It takes convict John Peterson four months of hard work to turn a wild, aggressive mustang into a saddle-trained horse.
Mustangs have returned the favor for Peterson, who's serving time for burglary at a Colorado state prison outside Canon City. Peterson works in the Wild Horse Inmate Program, which prepares mustangs for private adoption and for use by the U.S. Border Patrol.
"This program has taught me patience, perseverance," said Peterson as he scratched the black mane of Shorty, a bay-colored mustang at the East Canon Correctional Complex 120 miles (200 kilometers) south of Denver. "You can't rush these horses. ... It's a give and take type thing."
Shorty is one of 6,500 wild mustangs the U.S. Bureau of Land Management rounds up yearly to control a burgeoning population on the open range. The horses are taken to BLM facilities across the country, including nearly 2,000 at East Canon.
Inmates in the Wild Horse program start out cleaning stalls and trimming hooves and can graduate to become full-fledged horse trainers.
"We put a lot of work and training into these horses. Gentle them down and show them that there's a different way than they're used to out there on the range, fighting for their food and everything," said Peterson, a 44-year-old North Dakota native who says he's spent 23 years of his life in prison, mainly for burglaries.
The recidivism rate for horse trainers is half the national rate of 68 percent, said Brian Hardin, the program's supervisor for the Colorado Department of Corrections. "The animals take the place of the family unit while they're locked up," Hardin said of his inmates.
Demand for saddle-broken mustangs is high. Prison adoption fees are $1,025 per horse, compared to about twice that for outside adoptions, said Fran Ackley, the BLM's wild horse and burro specialist. At East Canon, about 75 saddle-trained mustangs are adopted each year.
The U.S. Border Patrol recently adopted about 20 mustangs. Its Spokane, Washington, sector uses them to patrol rough terrain along the Canadian border. Its El Paso, Texas, sector adopted two in May and plans to buy more.
"They are like American legends. So what better use to put them than protecting America's borders?" said Spokane-based Border Patrol Agent Danielle Suarez.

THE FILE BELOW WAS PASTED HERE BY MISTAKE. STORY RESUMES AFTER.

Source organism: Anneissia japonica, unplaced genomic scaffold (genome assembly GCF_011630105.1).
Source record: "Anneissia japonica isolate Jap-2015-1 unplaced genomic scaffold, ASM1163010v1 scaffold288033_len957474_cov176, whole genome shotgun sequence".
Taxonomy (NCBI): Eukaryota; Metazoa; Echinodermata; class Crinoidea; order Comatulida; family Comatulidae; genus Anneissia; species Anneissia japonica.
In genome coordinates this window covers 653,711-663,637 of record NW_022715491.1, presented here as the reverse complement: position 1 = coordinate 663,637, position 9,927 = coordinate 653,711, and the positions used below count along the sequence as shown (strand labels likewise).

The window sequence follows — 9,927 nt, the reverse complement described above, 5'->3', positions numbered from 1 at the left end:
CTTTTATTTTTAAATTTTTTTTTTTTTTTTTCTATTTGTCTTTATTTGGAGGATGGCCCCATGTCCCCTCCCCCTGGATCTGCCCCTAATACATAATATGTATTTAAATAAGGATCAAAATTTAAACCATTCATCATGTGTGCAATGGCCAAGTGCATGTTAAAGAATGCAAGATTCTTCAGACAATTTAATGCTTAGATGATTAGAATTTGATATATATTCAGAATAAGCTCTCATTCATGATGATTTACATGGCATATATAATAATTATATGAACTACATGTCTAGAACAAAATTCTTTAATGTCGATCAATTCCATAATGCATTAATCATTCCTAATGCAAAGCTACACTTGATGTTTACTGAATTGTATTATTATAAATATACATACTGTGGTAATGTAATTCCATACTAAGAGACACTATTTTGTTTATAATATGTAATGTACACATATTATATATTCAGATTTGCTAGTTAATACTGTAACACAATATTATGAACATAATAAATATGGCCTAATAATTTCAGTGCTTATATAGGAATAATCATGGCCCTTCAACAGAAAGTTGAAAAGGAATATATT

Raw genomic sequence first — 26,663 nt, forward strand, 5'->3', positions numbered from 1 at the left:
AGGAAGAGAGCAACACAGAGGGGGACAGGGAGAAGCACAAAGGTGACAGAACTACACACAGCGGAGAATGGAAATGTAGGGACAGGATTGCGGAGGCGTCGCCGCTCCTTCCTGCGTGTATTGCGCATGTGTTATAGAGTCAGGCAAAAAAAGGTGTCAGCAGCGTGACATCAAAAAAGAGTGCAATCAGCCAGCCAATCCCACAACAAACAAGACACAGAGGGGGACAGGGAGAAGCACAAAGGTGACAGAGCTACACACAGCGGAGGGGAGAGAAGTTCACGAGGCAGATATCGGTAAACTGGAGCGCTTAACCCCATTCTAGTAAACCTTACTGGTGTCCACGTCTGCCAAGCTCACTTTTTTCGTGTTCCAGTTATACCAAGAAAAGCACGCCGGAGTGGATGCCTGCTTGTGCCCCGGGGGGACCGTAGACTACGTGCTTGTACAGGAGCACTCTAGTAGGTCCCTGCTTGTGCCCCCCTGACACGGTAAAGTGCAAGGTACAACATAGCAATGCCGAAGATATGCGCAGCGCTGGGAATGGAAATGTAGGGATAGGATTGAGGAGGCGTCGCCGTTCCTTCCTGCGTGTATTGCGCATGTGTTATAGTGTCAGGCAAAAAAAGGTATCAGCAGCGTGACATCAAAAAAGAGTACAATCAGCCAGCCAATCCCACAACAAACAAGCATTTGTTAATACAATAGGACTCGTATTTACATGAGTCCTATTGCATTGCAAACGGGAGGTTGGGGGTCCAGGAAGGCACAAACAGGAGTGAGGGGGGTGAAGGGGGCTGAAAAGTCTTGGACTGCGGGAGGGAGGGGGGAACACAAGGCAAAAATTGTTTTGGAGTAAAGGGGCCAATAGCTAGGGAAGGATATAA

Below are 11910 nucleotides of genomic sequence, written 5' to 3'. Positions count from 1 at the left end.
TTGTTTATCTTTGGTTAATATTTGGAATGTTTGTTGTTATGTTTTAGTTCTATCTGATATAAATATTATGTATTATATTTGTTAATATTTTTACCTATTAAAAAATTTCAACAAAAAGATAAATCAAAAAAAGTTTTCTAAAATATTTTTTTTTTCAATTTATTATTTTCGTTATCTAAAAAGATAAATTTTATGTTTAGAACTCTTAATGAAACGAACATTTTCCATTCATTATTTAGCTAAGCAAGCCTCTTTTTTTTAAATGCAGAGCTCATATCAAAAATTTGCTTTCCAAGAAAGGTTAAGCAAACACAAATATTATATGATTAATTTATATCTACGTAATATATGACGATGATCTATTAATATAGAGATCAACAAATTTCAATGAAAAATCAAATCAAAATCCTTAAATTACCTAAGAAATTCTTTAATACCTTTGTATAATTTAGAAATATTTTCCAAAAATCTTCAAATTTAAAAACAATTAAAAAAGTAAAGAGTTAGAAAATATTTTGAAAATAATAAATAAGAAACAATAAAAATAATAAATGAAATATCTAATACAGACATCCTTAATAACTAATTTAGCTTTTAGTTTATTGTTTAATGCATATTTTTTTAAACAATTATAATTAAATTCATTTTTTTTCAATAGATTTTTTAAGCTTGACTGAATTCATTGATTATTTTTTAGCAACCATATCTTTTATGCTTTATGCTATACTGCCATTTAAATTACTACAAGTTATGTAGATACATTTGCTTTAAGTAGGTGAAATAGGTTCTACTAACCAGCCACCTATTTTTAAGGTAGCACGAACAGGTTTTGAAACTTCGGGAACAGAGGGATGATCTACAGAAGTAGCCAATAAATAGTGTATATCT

"You can use them at night. They're quiet, they don't have motors," said Ackley.
Adoption rates for mustangs that aren't saddle trained are declining, from 4,700 in 2007 to 3,700 in 2008. That, and a growth in the wild horse population, which has no natural predators, has increased the BLM's captive population to 26,000. The Canon City corral is expanding to hold 1,000 more horses.
Ackley blames the recession for the increase in unwanted horses. "I think horses are becoming more of a luxury than a hobby," he said. "And you read stories daily about people turning their horses out on BLM lands and just dumping them."
BLM spokesman Tom Gorey said the agency's budget to capture and hold mustangs is strained. Care over a mustang's lifetime costs an average $15,000. And the BLM captured 5,000 horses on the open range in 2008, down from 10,000 in 2005.
"We've got too many horses on the range and too many in holding," said Gorey.
Colorado's corrections department is recruiting more inmates to saddle-train the horses. Its College Horse Training Management Program allows inmates to waive parole and earn college credit by training horses for six months. Twenty-two inmates have signed up.
Peterson, who's spent five years training horses at East Canon, is up for parole next year. He won't join the management program but does plan to get a job training horses when he gets out.
"This program for me is a way for me in prison to kind of escape," he said. "Just to get away from all the craziness and come out here and be with my colts."
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